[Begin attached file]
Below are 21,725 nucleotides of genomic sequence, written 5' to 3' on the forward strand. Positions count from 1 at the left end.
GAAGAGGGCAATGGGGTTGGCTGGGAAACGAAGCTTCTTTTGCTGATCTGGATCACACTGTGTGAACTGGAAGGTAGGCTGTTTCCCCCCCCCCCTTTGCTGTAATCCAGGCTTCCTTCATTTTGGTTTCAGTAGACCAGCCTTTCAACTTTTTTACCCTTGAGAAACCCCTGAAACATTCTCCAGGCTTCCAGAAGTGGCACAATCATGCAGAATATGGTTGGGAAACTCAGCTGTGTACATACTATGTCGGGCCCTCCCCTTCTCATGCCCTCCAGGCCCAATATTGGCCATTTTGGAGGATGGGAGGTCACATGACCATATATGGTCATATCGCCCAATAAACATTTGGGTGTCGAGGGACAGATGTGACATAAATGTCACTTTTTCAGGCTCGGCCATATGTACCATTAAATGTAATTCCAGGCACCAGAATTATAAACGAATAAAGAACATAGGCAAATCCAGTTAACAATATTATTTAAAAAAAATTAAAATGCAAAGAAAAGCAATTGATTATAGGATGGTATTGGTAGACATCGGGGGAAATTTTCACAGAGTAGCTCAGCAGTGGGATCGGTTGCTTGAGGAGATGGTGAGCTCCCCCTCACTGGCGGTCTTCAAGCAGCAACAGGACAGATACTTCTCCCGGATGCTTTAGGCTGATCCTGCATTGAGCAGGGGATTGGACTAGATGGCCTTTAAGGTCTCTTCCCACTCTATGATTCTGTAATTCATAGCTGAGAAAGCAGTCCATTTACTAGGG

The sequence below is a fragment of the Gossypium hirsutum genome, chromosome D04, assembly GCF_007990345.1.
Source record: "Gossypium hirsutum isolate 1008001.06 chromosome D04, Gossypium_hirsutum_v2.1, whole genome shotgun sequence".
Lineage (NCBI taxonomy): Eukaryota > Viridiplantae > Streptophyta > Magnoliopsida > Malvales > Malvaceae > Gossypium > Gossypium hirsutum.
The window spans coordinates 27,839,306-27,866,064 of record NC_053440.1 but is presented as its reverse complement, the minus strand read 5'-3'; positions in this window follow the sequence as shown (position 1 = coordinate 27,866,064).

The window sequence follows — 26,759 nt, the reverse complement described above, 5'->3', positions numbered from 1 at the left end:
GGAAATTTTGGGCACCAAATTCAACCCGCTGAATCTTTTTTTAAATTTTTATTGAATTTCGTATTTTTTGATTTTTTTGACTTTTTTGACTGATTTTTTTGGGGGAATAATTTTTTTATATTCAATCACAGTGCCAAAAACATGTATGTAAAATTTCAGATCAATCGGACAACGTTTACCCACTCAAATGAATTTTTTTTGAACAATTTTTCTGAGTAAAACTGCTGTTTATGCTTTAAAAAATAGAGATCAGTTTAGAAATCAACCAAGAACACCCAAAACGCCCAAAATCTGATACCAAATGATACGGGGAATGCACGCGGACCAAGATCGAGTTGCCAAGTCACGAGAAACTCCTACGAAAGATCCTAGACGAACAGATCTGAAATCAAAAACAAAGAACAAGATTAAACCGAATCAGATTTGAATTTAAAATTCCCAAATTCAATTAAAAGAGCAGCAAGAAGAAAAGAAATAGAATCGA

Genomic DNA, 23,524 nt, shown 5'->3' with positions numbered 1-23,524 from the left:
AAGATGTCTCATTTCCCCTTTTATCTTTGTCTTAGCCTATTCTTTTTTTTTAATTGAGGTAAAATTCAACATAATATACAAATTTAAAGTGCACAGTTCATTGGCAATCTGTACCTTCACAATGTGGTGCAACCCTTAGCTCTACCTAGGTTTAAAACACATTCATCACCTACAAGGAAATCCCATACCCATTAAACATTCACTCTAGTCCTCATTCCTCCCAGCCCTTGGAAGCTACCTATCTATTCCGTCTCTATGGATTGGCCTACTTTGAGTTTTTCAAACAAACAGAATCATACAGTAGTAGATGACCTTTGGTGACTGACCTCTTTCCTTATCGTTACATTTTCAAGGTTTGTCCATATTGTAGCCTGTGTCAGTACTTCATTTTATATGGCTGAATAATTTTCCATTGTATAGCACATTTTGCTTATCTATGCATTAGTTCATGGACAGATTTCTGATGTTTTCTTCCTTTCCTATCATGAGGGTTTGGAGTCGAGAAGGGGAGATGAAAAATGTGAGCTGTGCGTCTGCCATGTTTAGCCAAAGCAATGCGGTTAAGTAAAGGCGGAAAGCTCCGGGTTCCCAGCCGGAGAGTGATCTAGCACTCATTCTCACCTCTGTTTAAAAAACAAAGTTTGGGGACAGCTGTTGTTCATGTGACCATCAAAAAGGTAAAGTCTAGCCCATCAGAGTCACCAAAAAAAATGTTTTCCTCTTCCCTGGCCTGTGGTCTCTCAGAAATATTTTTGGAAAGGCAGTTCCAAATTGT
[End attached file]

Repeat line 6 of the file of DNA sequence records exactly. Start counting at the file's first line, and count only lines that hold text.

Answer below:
The window spans coordinates 27,839,306-27,866,064 of record NC_053440.1 but is presented as its reverse complement, the minus strand read 5'-3'; positions in this window follow the sequence as shown (position 1 = coordinate 27,866,064).